It's not hoarding if you have good stuff...

What do you collect? 

Oh, come on, I used to say nothing too. And, for a minute, it was true. I used to tell people that I was perfect for this business because I was NOT a collector.  But then life happens.  And, I for one (to borrow a line from Hozier) “fall in love, just a little oh a little bit – with some THING rather than some ONE – new, every day”.  And so, working in this business that I love, made me become a collector. 

In a previous post, I told you about my parents’ employee with whom I did NOT get to go to NYC as a kid.  Well, the silver lining of that story is that she brought me back the tiniest/silliest gift that I instantly adored.  A one inch, plastic, bright yellow Statue of Liberty.  And, somehow, I’ve had it since I was 11 or 12 years old. 

Then one day in my early 20’s, I read an article about a man that collected little buildings.  And it sparked something in me. At the time, this man had the country’s foremost collection of various sizes of assorted metal, collectible, iconic buildings.  He’d paid anywhere from pennies to thousands for his and they were all of course, rare and pristine.  His prized piece, the crown jewel of his collection so to speak, was a “Grassy Knoll”.  You got it, someone commemorated the grassy knoll from which they believe Kennedy was killed, in bronze, and sold them as souvenirs.  Dark?  Yes.  Classic Americana?  You bet!

His obsession both peaked my interest and played on my passion for architecture and before I knew it, with my tiny yellow Statue of Liberty as a jumping-off point, I started my own little building collection.  Mine has rules, however.  1. I would never pay more than $25-30 for a building.  2. I don’t seek them out (unless I’m playing tourist) on eBay.  I let them find me.  In fact, I’ve been collecting them for so long at this point that I get an “itch” when I’m going to find one.  3. And this one’s really a notion rather than a rule: my favorites are the ones I receive as gifts.   

Some of them were originally intended to be functional: a pencil sharpener, a bell, salt & pepper shakers or coin banks.  Some are made of a metal like bronze or copper, some are plastic or rubber, and some are glass or ceramic.  They range in size from ¼ inch to about 12 inches. They are American, European, iconic and easily recognizable, and also completely unknown (to me) “landmarks”.  Some stand alone and some, come with surrounding buildings.  Some are old.  Some are new.  And, I love them all.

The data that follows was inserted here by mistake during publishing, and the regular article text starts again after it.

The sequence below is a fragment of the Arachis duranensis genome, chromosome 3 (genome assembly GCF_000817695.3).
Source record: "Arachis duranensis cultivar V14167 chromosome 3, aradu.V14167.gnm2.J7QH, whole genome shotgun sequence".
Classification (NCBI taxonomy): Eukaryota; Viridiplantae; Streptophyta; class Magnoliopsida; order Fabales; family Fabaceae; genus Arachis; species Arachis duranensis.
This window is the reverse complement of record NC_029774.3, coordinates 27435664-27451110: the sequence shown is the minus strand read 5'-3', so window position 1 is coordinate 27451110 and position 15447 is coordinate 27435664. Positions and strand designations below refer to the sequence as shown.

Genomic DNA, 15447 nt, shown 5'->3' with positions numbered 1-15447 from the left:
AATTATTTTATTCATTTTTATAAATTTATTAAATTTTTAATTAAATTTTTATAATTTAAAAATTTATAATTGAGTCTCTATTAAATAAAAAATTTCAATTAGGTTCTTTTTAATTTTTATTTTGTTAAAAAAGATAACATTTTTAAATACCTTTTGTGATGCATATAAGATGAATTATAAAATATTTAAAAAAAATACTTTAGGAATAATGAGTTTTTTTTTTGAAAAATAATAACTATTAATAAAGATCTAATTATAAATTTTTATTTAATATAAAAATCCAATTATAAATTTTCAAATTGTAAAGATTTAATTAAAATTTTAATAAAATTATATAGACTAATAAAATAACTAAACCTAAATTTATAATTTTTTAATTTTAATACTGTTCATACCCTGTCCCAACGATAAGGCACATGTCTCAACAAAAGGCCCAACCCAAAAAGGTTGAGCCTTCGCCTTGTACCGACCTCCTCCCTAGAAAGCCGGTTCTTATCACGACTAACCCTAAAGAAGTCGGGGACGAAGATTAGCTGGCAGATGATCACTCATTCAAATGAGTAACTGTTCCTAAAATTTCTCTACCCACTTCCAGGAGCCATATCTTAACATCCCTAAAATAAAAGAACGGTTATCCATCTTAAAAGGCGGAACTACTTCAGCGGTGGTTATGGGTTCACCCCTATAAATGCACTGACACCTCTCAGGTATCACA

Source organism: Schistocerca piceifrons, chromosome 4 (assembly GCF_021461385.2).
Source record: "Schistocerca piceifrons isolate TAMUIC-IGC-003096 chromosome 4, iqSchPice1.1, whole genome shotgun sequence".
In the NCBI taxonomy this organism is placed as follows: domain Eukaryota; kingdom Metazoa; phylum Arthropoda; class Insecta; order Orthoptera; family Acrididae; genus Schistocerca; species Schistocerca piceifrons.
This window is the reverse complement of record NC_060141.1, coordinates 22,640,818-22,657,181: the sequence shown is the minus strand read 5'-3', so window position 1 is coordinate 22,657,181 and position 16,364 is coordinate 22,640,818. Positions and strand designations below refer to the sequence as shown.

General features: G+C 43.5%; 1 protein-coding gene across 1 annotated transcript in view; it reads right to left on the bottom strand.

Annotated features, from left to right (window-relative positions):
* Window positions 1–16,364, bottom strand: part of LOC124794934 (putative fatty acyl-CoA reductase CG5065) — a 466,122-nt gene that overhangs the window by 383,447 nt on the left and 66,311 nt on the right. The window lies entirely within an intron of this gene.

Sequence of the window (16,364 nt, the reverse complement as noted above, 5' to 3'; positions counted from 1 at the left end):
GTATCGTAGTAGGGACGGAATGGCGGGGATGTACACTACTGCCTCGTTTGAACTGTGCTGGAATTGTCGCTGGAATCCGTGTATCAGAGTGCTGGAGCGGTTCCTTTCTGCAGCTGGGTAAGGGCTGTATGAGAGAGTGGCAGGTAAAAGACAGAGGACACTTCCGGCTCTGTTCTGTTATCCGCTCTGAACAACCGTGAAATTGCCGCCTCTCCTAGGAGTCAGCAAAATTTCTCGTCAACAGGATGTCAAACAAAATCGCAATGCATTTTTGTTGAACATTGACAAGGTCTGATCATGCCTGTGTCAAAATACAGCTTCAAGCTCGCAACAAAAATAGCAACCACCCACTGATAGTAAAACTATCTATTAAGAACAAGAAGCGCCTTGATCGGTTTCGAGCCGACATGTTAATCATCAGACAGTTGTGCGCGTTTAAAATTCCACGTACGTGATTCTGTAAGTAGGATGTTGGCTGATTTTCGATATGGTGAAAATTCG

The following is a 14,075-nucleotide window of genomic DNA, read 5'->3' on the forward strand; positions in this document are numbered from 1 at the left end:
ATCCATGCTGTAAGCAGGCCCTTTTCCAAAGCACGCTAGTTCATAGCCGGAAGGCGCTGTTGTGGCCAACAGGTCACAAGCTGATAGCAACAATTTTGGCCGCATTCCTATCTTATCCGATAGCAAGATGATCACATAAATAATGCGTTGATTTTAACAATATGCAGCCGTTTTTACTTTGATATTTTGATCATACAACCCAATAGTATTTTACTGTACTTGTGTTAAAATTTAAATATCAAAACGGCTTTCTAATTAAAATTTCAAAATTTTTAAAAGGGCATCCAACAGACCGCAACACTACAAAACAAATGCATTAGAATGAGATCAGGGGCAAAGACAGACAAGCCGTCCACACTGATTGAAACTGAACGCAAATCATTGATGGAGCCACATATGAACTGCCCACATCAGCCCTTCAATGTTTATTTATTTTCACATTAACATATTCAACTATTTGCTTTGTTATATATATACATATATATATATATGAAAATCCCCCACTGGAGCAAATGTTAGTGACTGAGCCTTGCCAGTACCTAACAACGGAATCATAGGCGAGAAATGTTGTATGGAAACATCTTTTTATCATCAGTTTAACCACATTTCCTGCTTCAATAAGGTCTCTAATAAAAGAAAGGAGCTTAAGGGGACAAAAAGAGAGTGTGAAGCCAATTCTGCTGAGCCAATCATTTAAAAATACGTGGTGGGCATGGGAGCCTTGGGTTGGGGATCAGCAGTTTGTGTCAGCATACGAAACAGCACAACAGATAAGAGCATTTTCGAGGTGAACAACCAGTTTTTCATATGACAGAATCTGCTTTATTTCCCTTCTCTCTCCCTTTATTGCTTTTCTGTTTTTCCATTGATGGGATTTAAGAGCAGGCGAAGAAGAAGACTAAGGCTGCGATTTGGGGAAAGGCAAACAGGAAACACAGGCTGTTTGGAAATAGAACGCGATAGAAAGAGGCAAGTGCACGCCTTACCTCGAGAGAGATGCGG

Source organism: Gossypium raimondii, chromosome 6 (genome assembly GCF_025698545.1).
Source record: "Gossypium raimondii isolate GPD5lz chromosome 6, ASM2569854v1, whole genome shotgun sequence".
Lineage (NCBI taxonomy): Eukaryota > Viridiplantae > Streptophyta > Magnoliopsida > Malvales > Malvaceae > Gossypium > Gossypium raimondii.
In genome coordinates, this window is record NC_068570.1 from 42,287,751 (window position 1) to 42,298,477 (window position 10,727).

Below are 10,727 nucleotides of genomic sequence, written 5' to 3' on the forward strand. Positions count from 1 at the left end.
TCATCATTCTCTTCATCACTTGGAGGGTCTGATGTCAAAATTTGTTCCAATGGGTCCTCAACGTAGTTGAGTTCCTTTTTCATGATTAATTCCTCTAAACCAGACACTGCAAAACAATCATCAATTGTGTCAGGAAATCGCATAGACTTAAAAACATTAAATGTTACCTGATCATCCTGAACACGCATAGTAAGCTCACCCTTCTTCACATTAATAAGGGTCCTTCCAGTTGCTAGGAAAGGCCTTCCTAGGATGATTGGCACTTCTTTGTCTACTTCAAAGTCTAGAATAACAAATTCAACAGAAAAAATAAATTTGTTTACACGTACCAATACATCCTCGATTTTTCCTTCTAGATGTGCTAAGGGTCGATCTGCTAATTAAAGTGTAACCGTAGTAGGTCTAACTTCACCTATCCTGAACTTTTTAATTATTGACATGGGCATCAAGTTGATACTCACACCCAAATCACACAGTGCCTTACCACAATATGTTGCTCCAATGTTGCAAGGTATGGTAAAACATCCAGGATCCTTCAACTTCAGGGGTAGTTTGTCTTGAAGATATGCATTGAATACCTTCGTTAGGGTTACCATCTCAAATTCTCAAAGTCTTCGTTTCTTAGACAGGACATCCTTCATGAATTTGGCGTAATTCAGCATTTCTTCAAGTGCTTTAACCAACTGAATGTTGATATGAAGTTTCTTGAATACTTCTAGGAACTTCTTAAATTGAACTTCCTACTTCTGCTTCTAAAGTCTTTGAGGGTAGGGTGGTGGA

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A second thing I collect are diner mugs. 

As long as I can remember, I’ve had a diner fetish.  I’m not sure how or when it started, perhaps in the 70’s touring around the southwest with my parents, either playing road trip games or fighting in the backseat, with my brother.  Pre-MacDonald’s and Denny’s, like most red-blooded American families, we’d stop at roadside “greasy spoons” while on weekend trips summer vacations.  We’d sit in a cozy vinyl booth and order comfort food like Salisbury Steak with mashed potatoes and brown gravy served with a tiny bowl of iceburg lettuce slothered in Thousand Island or French dressing and a couple obligatory packages of saltine crackers.  The waitress was usually crass and the ice in the water or tea was always crushed.  If you ordered milk, it was so cold it had ice slivers floating in it.  If you ordered coffee, it NEEDED cream and sugar in order to be palatable. Those were the days…

Once again, something simple - those memories and the notion that comfort food and COFFEE are everything - sparked joy in me and a collection began. 

I buy diner-style mugs at places that I love: diners, coffeehouses or even shops (FISHS EDDY, NYC) that are so in sync with me and my aesthetic and my ideals that they invested in a classic American symbol with their logo on it.  That’s a wordy explanation, I know, but it’s how I see it. 

Whether it’s charms or love letters, music or comic books, art or hats or 18th Century poetry, unless we’re living off the grid or total minimalists, we all collect something don’t we?  A certain style of clothes, a genre of books, matchbooks, coins, stamps, or perhaps a closet-full of expensive shoes or a pantry-full of exotic spices?  Or, for many of us, precious heirlooms that belonged to our beloved family members.  Those things that we just can’t part with and feel so very honored to have. 

So, what do you collect?  And, more importantly, what does it mean to you? 

 

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Cara EvansComment